So long, sandwich baggies. How to make your own reusable beeswax wraps
You can’t call yourself an environmentalist if you’re still bringing your lunch to work in single-use sandwich bags or wrapping bowls with plastic. But, good news: There’s a chic alternative: the beeswax wrap — a piece of cotton coated in beeswax that, when wrapped around your sandwich, sticks to itself and seals your lunch inside. A pack of three goes for $18, so I’m here to teach you how to make your own.
The process is simple, just a tad messy, and your house will smell amazing in the process. Plus, when you’re finished, you’ll have an impressive array of colors and patterns to show off in the office kitchen. Note: These aren’t air- or watertight, and they’re certainly not microwavable.
Supplies to make 10 wraps:
- 1 pound of beeswax pellets (from bulkapothecary.com or your local refill store)
- Baking sheet
- Tin foil
- Parchment paper
- 10 pieces of quilting cotton (from Michaels, Joann or your grandma’s fabric stash) cut to 12 inches by 12 inches. Notes: You can make your wraps any size; just make them smaller than your baking sheet. You can also reuse old cloth napkins or cut up an old sheet. Prewash your fabric. I use pinking shears to trim the edges so they don’t unravel.
- Kitchen gloves
- Medium-size paint brush
- Kitchen tongs
- Clothes drying rack or clothing hangers
- Bonus: Kitchen twine, a large needle and 10 buttons
No matter how hard I tried, plastic kept sneaking its way back into my life.
The $18 three-pack beeswax wraps have more to them than beeswax and cloth, but I’m here to tell you, the jojoba oil and tree resin, thought to be binding agents, aren’t all that important for the longevity of your wax wraps. If you disagree, sprinkle those ingredients in when you add your beeswax in the steps below.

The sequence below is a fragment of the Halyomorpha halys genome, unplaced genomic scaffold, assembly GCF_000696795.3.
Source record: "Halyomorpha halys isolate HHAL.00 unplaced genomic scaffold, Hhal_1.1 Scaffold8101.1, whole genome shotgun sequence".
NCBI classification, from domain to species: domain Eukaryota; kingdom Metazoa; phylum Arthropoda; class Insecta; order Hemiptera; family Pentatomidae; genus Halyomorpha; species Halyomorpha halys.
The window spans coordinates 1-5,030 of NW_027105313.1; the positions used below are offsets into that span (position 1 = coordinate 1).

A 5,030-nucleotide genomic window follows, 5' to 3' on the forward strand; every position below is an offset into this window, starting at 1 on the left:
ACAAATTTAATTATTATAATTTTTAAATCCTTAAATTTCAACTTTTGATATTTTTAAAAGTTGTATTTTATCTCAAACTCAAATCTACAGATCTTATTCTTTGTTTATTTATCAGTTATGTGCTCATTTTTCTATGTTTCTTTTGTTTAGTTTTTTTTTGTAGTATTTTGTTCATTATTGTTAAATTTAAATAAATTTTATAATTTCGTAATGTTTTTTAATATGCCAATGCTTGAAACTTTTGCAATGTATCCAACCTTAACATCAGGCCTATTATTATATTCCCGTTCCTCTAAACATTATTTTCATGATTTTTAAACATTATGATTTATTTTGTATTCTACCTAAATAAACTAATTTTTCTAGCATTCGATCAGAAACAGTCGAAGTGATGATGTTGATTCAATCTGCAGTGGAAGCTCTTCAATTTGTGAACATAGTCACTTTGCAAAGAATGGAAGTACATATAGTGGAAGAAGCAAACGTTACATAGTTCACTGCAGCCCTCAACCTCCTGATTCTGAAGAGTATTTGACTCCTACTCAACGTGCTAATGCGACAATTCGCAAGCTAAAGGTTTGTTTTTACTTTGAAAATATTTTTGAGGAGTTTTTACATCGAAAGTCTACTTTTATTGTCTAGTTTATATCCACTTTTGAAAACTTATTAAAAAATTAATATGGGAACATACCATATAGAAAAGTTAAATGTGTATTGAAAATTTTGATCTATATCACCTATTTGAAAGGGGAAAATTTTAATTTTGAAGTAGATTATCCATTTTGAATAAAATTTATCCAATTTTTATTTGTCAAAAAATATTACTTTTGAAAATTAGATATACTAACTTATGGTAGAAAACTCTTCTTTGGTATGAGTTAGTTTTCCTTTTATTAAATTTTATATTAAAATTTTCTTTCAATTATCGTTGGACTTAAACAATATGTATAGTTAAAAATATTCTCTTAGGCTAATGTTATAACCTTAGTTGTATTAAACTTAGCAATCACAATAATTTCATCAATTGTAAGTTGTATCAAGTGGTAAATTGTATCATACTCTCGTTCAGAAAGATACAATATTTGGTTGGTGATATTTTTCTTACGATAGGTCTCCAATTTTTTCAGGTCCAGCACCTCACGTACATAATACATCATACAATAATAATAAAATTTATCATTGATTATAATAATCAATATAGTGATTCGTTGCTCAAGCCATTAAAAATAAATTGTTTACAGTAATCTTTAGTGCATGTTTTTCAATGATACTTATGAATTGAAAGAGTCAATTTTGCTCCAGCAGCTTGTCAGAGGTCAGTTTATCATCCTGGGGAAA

1. Preheat the oven to 200 degrees. While it’s warming, lay out pieces of newspaper on the floor to catch any drips. Set up your drying rack.
2. Cover your baking sheet with tin foil to protect it from the puddles of wax. Lay down a piece of parchment paper on top of the foil so you can more easily move around your waxy fabric.
3. Lay your first piece of cloth onto your baking sheet and sprinkle about 3 tablespoons beeswax pellets onto the cloth. Go easy on the beeswax here. You can add more later.
4. Pop your baking sheet into the oven and set a timer for four minutes.
5. Pause to breathe in the calming scent of beeswax now filling your kitchen.
6. Choose an article to read from the paper you laid out in step one and enjoy the award-winning journalism of the L.A. Times while you wait. You are using the L.A. Times, right?
7. When four minutes is up, check on your concoction. If the wax is melted, use your paintbrush to smooth it over the fabric, coating every bit. Add more wax if needed.
8. While wearing gloves, remove your cloth from the baking sheet with tongs and hang it on your drying rack or fasten it to a hanger.
9. Let the pieces cool for about a minute and they’re ready to go. Congratulations, you sustainability nut! You did it. Note: Clean wraps with cold water and regular dish soap.
BONUS: Once you’ve finished your 10 beautiful beeswax wraps, you may want to add some kitchen twine and button as extra security for your lunch. Thread your needle with 20 inches of kitchen twine and sew on the button. Rather than trimming the excess twine, leave it hanging from the button. When you’ve got your lunch inside the wrap, wrap the twine around the whole package a few times and twist it around the button to keep things snug.
Recycling is good. Not using new material in the first place is better. Reduce single-use plastic and paper products with these sustainable alternatives.
To clean your beeswax wraps, run them under cold water, gently wipe them with a soapy sponge and let them hang dry in your dish rack.
Over time your wraps will lose wax. Revive them by repeating this process with less wax.
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